The bijection is defined piecewise, but that’s no problem.

There are a few details to be filled in to make this a fully rigorous proof, but I think that it does give a reasonable idea of one possible intuition.

Added: Here’s a very rough sketch. Arrows from left to right are (parts of) $f$, and arrows from right to left are (parts of) $g$.

• I'm having a hard time following this. Where you note that "at this point, a sketch helps" - what does this sketch look like? How have you taken the sets X and Y apart into their partitions? – Chris Oct 30 '12 at 23:38
• @user1296727: I thought that the diagrams made that pretty clear; I don’t have very good facilities for doing so, but I’ll try to add a picture in a bit. – Brian M. Scott Oct 31 '12 at 0:00
• Thank you for the diagram; it helps. When you say something is in $X_n$, do you mean that, by $n$ iterations of alternately pulling it back into Y, and then X, and then Y... you can get to something which can't be pulled back? (Otherwise, I don't see why the functions are bijections.) – Chris Oct 31 '12 at 0:26
• @user1296727: Yes, that’s exactly right. Each pull-back is from one set to the other, so they must alternate. – Brian M. Scott Oct 31 '12 at 0:28
• This looks like Eilenberg's Swindle. See en.wikipedia.org/wiki/… – Baby Dragon Sep 20 '13 at 21:42

It is a reasonably long and seemingly complicated proof, but actually the idea is very simple (or at least it is in the proof I've seen). We have injections $f:X\to Y$ and $g:Y\to X$. To build a bijection $h:X\to Y$ we need to send each point in $X$ to a unique point in $Y$, making sure we hit everything.

We can start by saying $h(x) = f(x)$. But of course, this doesn't hit everything if f is not surjective. But , for each element $y$ we don't hit in $Y$ (i.e. the set ${Y\setminus{f(X)}}$) there is a unique element $g(y)$ in $X$ which we can make map to $y$. So we edit $h$ such that now $$h(x) = \begin{cases} g^{-1}(x) & \mbox{if } g^{-1}(x) \notin f(X) \\ f(x) & \mbox{otherwise} \end{cases}$$

So this time we hit everything we didn't get first time from the $g^{-1}(x)$ part. But now we're missing some other parts! (namely the values $f(x)$ where $x \in g(Y\setminus f(X))$ but $f(x) \notin Y\setminus f(X)$.) We can define the sets that we "miss" in each iteration of improving $h$ as $C_n$ and say $C = \displaystyle \bigcup_1^{\infty}C_n$. Then defining $$h(x) = \begin{cases} g^{-1}(x) &\mbox{if } g^{-1}(x) \in C \\ f(x) &\mbox{otherwise} \end{cases}$$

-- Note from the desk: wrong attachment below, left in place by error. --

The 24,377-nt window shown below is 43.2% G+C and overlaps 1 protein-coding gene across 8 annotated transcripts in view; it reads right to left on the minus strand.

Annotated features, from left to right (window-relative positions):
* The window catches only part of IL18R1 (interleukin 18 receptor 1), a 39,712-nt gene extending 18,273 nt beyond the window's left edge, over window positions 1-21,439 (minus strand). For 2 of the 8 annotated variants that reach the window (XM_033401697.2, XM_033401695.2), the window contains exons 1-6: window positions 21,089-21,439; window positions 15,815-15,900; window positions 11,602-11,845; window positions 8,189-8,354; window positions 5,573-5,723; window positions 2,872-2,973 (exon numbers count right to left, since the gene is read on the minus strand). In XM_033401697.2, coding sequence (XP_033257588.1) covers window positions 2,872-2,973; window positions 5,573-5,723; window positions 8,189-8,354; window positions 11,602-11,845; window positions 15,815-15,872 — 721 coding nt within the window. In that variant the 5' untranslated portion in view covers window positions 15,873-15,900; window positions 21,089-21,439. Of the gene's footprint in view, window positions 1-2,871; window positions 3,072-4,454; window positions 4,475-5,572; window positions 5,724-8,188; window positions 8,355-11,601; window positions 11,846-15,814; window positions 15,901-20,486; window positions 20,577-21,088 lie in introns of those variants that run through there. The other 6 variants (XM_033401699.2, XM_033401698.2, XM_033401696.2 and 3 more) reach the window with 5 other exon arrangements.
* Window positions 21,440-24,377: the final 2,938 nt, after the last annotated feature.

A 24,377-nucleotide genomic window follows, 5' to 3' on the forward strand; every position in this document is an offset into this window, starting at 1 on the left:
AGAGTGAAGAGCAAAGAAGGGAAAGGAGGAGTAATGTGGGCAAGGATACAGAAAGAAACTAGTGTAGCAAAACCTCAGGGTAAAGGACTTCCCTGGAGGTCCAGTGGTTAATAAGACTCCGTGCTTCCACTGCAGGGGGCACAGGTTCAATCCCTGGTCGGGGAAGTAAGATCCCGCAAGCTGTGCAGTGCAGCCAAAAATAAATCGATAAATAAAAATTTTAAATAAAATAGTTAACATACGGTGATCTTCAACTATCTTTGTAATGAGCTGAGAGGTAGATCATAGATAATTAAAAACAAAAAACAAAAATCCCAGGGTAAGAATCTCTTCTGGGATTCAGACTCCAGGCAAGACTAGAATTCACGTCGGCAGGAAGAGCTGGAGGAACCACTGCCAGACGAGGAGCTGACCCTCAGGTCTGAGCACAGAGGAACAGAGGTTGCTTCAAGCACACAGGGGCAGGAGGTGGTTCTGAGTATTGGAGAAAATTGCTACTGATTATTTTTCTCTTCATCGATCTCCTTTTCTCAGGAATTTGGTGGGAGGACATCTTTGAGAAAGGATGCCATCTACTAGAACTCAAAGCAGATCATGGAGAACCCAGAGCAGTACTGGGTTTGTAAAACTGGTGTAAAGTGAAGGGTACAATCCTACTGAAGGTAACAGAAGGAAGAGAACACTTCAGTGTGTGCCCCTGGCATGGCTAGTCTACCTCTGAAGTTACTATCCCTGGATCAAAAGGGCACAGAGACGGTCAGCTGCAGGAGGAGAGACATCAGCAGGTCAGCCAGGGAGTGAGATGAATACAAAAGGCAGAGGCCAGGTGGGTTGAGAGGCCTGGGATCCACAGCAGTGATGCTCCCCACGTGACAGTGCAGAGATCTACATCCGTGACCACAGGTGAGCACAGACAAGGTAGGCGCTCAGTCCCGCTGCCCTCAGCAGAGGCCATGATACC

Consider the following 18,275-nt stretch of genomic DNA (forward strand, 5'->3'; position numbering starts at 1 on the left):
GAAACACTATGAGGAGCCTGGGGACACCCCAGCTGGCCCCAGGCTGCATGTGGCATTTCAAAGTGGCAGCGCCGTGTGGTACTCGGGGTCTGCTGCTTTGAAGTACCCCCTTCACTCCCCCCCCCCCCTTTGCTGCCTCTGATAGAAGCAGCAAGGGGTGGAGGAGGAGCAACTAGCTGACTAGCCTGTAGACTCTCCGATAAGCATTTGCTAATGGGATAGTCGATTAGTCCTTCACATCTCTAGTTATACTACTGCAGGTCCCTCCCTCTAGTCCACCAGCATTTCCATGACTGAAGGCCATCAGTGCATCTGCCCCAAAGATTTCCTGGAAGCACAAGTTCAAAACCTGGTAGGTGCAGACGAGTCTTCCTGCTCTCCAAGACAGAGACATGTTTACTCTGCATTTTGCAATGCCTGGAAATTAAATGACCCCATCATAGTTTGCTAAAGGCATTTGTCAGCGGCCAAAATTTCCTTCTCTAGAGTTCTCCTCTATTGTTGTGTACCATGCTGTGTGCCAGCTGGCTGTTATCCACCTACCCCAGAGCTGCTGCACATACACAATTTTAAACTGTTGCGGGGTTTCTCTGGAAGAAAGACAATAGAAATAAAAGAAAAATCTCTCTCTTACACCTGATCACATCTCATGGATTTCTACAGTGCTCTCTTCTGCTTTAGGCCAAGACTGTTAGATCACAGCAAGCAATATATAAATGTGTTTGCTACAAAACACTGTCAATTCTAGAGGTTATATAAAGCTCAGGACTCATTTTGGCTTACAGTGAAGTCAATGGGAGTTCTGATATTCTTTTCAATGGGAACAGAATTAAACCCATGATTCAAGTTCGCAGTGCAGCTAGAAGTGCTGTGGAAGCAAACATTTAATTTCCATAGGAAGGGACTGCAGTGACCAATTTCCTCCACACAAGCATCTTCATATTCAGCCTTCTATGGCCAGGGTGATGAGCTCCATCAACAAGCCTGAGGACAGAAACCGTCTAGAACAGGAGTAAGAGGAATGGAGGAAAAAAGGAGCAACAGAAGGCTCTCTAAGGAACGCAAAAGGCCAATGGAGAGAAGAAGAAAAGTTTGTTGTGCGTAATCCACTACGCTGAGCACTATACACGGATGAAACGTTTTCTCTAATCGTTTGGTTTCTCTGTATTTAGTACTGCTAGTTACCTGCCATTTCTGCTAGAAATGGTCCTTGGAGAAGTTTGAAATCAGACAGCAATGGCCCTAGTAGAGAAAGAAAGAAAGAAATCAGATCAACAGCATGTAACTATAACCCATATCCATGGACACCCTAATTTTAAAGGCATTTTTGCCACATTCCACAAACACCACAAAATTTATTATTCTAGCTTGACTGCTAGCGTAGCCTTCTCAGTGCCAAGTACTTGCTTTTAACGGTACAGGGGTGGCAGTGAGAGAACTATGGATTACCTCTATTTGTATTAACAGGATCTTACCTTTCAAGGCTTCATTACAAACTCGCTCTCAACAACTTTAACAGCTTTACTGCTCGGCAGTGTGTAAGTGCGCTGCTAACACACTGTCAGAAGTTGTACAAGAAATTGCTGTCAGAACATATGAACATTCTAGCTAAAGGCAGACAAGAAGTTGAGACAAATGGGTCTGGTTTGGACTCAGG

And by thinking of how we built it up, it kind of makes a bit more sense as to why it is a bijection.

Please note that this isn't the most efficient way to carry out the proof, but I explained it in the way that I would come up with it whilst trying to see why it works, rather than what I'd write down formally. Also please note it's been a long time since I've seen the proof and I may have gotten some of the specifics wrong (please anyone correct me if this is the case!), but this is the right general idea (I hope!)

My favorite proof is due to R. H. Cox, and I learned it from the wonderful Handbook of Analysis and its Foundations by Schechter, from which I've taken the illustration below. The basic idea is that an injection from $Y$ to $X$ identifies $Y$ with a subset of $X$. So we can reduce the problem to showing that if we have $Y\subseteq X$ and $f:X\to Y$ is an injection, then $|X|=|Y|$ and this is less confusing. let $C=X\backslash Y$. The sequence of sets $\big(f^n(C))$ is disjoint since $f(X)\subseteq Y$ and $f$ is injective. Let $S=\bigcup_{n=0}^\infty f^n(C)$. Define $g:X\to Y$ by

$$g(x) = \begin{cases} f(x)&\mbox{if } x\in S \\ x & \mbox{if }x\notin S. \end{cases}$$

It is easily verified that $g$ is a bijection.

Remark: According to Kunen's book on the foundations of mathematics, Dedekind already proved this version of the Cantor-Bernstein theorem in 1887.

• Yes, this theorem has quite the history. It's buried in a link [maybe in the comments] in one of my answers about the topic. – Asaf Karagila Oct 30 '12 at 23:40
• @Asaf: I actually found the original reference online. I guess you refer to this comment by Theo. – Michael Greinecker Oct 30 '12 at 23:52
• This proof is more succinct, but I don't know about clear. Why the heck would I expect your function $g$ to be a bijection? Why would I expect that this continued iteration of $f$ from the image of $X/Y$, over and over again, coupled with $X/Y$, would give me something in bijection with $X \cap Y$?! – Chris Oct 30 '12 at 23:54
• @Michael: Yes, that's the one. – Asaf Karagila Oct 30 '12 at 23:57
• I did...? (Please do be explicit, I'm juggling two proofs at once.) – Chris Oct 31 '12 at 0:04

When Y is a subset of X, Y can be assumed a proper subset of X otherwise the result is trivial. f is then called a reflection. If Z is a subset of X that contains Y then X is partitioned into Z and the rest of X which can be imagined as a frame of Z. This partitioning is carried over by f to Y, and then again to the image of Y under f and so on. Thus we obtain a sequence of disjoint frames and a sequence of nested subsets of Z. Picture the frames as an infinite stack. f then pushes the stack one level down. So if you take f on the stack of frames and the identity on the subsets you get a 1-1 mapping from X onto Z.

This is the essence of Dedekind's proof mentioned above. cf. my book http://link.springer.com/book/10.1007/978-3-0348-0224-6/page/1